Monday, June 24, 2013

The 2013 Guidelines in Context

With one quick vote, the 2013 New York City Rent Guidelines Board process came to a close Thursday night, with the board approving apartment increases of 4% for one year leases and 7.75% for two year leases, with a rent freeze imposed for Single Room Occupancy apartments.

For those of tenants who have engaged with the process for the past third of a year, it was a startling end and a disappointing result.

In the media narrative and in the popular imagination, the RGB’s final vote is a raucous and chaotic battle between ever-warring constituencies, representing contentious democracy at its best or worst (depending on the perspective). This is a myth. The vote is shockingly dull, and executed with an efficiency born of repetition.

The scene Thursday was ritualistic: the tenant members proposed a low increase; the owner members proposed a high increase; the public members voted unanimously in between the two, appearing as magnanimously Solomonic in the process. The press played its part, reporting equally on the tenants’ and landlord’s frustrations with the result. When the vote was over, landlord representatives spoke to reporters, lit cigars, and posed for pictures with Jimmy McMillan.

The result of this process, however, in anything but dull- it is a recurring regressive redistribution of wealth from tenants to landlords. This year’s increase will be particularly painful. At 4% and 7.75%, the rent hike is not only the largest since before the recession, as reported in the press, but is also higher than the average increase under RGB Chair Jonathan Kimmel (3% and 5.88%, including the 2013 guidelines), higher than the average increase for the much-maligned former Board chair Marvin Markus (3.44% and 6.38%), and in fact higher than the average RGB increase for the board’s entire history (3.3% and 5.84%).

If there is any silver lining to the vote, it is that the Board rejected landlords’ calls for a “supplemental” or “minimum dollar” increase, which would have disproportionately stressed the budgets of low income and senior tenants. Tenant advocates wonder, however, if they are being forced into a pattern of relatively low increases with pro-landlord provisos (like the 2012 vote) followed by high increases without them (as we saw this year).

The board also chose to freeze rents completely for SROs, dispensing with the usual provision that the rent freeze applies only to buildings with a certain percentage of occupied SRO units. This is a victory for SRO tenants and their advocates, and it should be celebrated.

The SRO rent freeze should not, however, overshadow the impact the Board’s apartment increases will have on an estimated 2.5 million tenants throughout the city. In addition to being a mid-recession transfer of income from renters to property owners, this rent increase will be another constraining factor on New Yorkers’ ability to make ends meet. It will force many to chose between rent and other necessities of life, not to mention the less vital aspects of commerce that keep the city running. It is certainly no stimulus to our depressive economy.

The high increase will also encourage many tenants to sign one year leases, rather than two. Even though a two year lease presents tenants with a slight (.25%) benefit over a one year lease, many low income tenants will not be able to shoulder the up-front costs of a 7.75% increase. This adds an additional layer of regression to the 2013 guidelines, as those most equipped to save with a two year increase are those most able to pay higher up-front costs- i.e. higher income or higher net-wealth households.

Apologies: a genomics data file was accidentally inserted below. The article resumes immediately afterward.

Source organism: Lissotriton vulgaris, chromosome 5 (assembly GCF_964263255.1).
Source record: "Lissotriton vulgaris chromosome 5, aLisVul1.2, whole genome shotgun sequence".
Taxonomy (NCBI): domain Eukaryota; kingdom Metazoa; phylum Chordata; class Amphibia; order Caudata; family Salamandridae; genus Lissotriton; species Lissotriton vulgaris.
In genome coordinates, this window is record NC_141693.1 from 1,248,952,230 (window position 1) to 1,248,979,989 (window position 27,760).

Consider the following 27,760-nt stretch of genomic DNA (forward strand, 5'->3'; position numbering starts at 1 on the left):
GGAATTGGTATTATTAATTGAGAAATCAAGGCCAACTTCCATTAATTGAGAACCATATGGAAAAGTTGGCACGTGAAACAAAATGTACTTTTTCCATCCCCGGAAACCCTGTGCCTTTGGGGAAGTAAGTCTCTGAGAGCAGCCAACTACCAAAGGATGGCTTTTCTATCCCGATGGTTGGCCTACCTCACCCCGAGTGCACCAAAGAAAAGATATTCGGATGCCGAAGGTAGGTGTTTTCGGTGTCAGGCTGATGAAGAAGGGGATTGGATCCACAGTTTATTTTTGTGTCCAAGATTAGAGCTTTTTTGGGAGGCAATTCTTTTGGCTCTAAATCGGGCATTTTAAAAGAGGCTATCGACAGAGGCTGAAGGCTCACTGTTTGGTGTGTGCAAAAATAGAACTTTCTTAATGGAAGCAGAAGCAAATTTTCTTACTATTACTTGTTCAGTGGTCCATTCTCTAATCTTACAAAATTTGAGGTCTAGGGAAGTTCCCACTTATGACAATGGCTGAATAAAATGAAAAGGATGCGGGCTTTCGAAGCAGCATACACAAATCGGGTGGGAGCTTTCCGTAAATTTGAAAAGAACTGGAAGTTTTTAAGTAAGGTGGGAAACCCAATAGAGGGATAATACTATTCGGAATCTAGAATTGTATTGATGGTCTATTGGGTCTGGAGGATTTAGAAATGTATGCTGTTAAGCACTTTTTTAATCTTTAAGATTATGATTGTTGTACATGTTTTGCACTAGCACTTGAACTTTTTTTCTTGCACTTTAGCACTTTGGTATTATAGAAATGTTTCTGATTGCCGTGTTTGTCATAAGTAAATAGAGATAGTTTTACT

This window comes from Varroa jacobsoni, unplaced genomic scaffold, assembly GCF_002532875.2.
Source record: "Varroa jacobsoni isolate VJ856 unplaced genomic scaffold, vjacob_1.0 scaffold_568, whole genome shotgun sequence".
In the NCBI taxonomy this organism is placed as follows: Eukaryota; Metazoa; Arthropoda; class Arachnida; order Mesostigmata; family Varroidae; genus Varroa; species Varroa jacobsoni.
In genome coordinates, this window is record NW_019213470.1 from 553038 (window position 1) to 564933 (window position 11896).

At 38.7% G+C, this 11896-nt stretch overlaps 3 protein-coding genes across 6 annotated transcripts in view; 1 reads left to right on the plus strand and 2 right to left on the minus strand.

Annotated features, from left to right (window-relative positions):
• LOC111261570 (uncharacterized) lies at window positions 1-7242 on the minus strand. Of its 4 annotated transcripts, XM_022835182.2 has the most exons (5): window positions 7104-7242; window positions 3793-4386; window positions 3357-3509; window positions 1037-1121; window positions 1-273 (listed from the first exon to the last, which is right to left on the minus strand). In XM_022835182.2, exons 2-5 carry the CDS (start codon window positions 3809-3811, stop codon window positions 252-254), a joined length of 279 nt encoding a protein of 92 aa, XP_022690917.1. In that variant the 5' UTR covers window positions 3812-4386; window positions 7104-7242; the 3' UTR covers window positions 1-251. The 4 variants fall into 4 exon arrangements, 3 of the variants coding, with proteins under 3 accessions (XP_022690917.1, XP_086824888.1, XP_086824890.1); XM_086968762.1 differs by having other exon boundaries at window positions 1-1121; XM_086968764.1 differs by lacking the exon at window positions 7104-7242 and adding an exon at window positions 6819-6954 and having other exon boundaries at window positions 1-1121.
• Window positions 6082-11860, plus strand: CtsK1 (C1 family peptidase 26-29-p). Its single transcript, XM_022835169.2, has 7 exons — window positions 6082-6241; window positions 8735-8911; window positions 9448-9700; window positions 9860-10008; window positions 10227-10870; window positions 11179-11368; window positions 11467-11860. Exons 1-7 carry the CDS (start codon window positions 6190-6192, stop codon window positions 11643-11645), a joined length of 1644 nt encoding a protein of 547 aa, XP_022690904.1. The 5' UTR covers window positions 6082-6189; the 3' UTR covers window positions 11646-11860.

Finally, this increase cements the Board’s image as a guarantor of landlord profits. Whether by inertia or design, the Board has repeatedly chosen to increase rents to cover for any perceived fluctuations in the cost of running a rent stabilized apartment. This should not be a forgone conclusion; given that landlords have many ways of making profit off their buildings- everything from commercial rents to cell phone towers to the dreaded Major Capital Improvement- there is no need to continuously fall back on renewal lease rent increases to recoup landlords for any change in costs. The board must also rethink the way it calculates these costs, as numerous reports have shown that the Price Index of Operating Costs- the board’s main tool for estimating prices for goods purchased by landlords- seems to overstate real expenses. Whether that is because landlords find a way to economize their purchases or because the prices are overstated, we do not know. All we know is that the price data overshoots the expense data, and is leading Board members to vote for inflated guidelines.

Next year will bring in a new Mayoral administration, and with it a new Rent Guidelines Board. Fixing this broken institution should be a major priority for the next Mayor, both in terms of making responsible appointments and rethinking the Prince Index of Operating Costs. The Mayor should also call on the next Board Chair to hold more public hearings at times and places convenient to the majority of rent stabilized tenants, and present a full accounting of the Board’s decision to the City Council and the public at large. While it is the State Legislature that has the power to rewrite the rules regarding the RGB, it is in the Mayor’s power to change the culture of the Board. Elected officials have spoken out against these increases, and called for Board to change its ways (see examples here, here, and here). Tenants have made their voices heard throughout this process, whether at the People’s RGB, the formal public hearing, or the vote itself. We all know this system flawed; the process must be reconsidered before the board meets again in 2014.

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